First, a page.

Dearborn’s Stout Middle School celebrates its students’ uniqueness through theater

Rashid Baydoun was adamant about naming Stout Middle School's theater group the Stout Theater Company (STC), not the Stout Theater Club or Stout Drama Club. He explains it this way: there's a good reason student government isn't known as "Student Congress Club."


"When I think of clubs, I think of, 'Let's make brownies! Yayyy!'" says Baydoun, STC's director. "... The idea is you want to raise the bar."


Since its founding in 2014, STC has done just that by creating a safe space for students of all backgrounds and establishing high standards for student performance both on and off stage. That's created a huge interest in the program, which has grown from 15-20 cast members at its founding to around 80 today.

Rashid Baydoun. Photo by Doug Coombe.


The company's mission has also drawn devoted long-term acolytes like Zeinab Alhasheni, a founding STC member who says she "slept, ate, and breathed STC" when she was in middle school. Now a high school senior, she's still a dedicated volunteer with the company, showing up to every rehearsal to mentor young performers and help in any other way she can.


"We take in the weirdos, the hurting. We take in the outcasts. We take in the pariahs. We take in everyone and anyone," Alhasheni says. " ... At the end of the day, there's this one single common factor, which is we're all different and we're all unique and we're all hurting and we all have our own issues, but we're using theater as a platform, an outlet to explore the human condition in a safe space."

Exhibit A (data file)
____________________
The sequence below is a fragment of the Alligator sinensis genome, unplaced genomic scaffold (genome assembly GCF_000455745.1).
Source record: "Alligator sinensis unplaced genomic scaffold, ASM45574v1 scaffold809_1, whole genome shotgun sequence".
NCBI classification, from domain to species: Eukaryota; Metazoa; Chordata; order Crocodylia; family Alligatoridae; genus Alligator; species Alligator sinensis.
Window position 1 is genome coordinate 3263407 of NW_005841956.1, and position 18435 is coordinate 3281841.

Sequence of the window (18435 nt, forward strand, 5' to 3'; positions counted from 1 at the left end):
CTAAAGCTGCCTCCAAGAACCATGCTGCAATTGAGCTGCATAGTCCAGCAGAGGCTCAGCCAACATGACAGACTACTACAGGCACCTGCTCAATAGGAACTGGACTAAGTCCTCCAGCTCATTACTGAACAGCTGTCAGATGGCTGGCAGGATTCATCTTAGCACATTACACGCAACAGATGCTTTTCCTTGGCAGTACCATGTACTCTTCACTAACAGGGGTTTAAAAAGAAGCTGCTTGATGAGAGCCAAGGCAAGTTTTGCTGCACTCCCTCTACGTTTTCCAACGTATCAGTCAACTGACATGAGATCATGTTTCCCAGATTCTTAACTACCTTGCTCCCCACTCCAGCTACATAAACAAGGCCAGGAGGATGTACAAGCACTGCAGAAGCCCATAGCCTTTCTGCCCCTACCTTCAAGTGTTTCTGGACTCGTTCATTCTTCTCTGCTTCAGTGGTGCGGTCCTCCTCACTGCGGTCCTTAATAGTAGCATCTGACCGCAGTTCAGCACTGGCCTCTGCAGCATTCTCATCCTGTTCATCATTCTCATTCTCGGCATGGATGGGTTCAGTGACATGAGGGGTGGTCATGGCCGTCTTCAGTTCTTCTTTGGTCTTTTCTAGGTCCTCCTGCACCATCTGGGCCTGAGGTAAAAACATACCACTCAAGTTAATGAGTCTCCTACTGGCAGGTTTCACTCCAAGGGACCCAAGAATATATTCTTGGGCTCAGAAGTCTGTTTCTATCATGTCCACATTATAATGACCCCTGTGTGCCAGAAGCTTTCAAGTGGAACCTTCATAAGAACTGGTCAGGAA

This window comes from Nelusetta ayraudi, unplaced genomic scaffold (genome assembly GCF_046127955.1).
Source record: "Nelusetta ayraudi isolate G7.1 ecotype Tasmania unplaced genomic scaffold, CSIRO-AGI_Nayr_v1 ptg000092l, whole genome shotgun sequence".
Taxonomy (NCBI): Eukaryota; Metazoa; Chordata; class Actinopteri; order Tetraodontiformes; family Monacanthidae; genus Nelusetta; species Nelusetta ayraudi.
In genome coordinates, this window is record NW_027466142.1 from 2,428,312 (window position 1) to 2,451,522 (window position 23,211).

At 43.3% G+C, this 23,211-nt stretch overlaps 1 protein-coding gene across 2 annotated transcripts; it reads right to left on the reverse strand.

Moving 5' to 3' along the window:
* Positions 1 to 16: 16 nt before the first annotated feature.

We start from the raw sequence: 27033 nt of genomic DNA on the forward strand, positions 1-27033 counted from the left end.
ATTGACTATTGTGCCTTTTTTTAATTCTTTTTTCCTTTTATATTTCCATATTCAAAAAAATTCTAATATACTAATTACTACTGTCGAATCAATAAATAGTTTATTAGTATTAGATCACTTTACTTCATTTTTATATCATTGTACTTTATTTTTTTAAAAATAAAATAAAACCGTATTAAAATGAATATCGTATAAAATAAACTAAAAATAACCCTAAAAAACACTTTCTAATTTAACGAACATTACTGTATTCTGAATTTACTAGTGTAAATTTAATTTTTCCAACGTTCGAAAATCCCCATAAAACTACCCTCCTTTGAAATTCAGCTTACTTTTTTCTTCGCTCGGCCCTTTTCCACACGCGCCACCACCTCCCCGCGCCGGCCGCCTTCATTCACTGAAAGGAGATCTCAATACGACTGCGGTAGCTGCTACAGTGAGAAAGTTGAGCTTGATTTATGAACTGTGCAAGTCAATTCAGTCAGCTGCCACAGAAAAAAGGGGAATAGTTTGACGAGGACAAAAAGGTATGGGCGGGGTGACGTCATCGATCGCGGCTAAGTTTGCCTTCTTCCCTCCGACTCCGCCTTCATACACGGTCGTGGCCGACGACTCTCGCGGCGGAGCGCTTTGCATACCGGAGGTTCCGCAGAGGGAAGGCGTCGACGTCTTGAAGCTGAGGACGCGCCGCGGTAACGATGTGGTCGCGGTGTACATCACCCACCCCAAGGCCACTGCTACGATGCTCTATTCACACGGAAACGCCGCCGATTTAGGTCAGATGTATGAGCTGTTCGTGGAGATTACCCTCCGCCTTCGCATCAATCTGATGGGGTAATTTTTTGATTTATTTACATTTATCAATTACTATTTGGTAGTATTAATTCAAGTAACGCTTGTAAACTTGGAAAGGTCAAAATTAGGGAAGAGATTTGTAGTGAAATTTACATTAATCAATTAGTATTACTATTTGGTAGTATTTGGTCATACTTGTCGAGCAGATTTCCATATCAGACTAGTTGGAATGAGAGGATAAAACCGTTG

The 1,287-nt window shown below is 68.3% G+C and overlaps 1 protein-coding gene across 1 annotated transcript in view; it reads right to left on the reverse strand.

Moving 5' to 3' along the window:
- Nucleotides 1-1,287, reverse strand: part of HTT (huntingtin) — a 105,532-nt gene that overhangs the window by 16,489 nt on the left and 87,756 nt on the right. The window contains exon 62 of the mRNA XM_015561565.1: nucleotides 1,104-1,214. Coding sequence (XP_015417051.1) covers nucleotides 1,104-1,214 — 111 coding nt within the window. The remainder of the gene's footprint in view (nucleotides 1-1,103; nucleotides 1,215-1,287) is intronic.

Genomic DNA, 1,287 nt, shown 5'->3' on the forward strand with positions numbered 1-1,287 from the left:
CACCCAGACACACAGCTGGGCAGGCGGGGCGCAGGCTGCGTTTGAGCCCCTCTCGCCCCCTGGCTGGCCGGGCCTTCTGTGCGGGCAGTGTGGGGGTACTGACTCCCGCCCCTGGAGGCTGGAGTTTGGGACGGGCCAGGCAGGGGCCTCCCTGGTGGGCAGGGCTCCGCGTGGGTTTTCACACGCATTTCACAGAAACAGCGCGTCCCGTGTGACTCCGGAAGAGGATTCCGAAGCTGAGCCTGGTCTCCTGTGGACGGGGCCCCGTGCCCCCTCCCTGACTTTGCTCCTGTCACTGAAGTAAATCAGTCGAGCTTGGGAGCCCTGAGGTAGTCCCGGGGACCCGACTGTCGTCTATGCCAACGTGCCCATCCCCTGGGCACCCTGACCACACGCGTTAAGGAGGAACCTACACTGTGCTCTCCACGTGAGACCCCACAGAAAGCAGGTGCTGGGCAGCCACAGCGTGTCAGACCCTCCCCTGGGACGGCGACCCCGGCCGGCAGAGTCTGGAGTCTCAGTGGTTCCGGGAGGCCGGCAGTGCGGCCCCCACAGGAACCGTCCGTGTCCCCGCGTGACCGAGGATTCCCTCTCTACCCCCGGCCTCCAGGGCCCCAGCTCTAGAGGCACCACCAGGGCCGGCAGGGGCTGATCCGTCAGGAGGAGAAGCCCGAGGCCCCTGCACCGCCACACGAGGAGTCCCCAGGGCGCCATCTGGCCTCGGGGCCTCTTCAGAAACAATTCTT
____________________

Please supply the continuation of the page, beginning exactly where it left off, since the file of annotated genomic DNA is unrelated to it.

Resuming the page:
"A huge community builder"


STC started when a group of Stout students wanted to establish a standup comedy club and another group wanted to start a glee club. Baydoun and founding faculty adviser Lisa Cronin proposed merging the two ideas into a theater company, and STC was born. Baydoun, a restorative practices specialist at Stout who volunteers his time with STC, recalls that he used his tax refund to cover the costs of STC's first production, Schoolhouse Rock Live!


"People were just totally shocked by the commitment our young people had on the stage," he says. "... People began to say, 'Why can't we do this at our middle school?'"

Stout Theater Company. Photo by Doug Coombe.


That led STC to open its doors to K-8 students from any school, even those beyond the Dearborn Public Schools district. The resulting group of students is diverse in many ways, and Baydoun and STC's other leaders work hard to make sure that they all feel safe and supported. Baydoun, who studied theater in college, says the experience is particularly powerful for STC's many Arab-American students.


"There are these stereotypes out there that Arabs don't do theater and whatnot," he says. "That was this misconception that was out there. But people of color, in general, don't usually have access to theater. So being able to see people up there playing these iconic roles but also wearing a headscarf ... shows that we're limitless."


The group is also empowering to younger students who might not otherwise work so closely with older kids. Amanda Zoratti, STC's faculty adviser and a math teacher at Stout, notes that a 7-year-old played the role of Thing in STC's recent production of The Addams Family.

Amanda Zoratti. Photo by Doug Coombe.


"It's been a huge community builder," she says. " ... Kids who ordinarily or previously didn't really associate very often come together."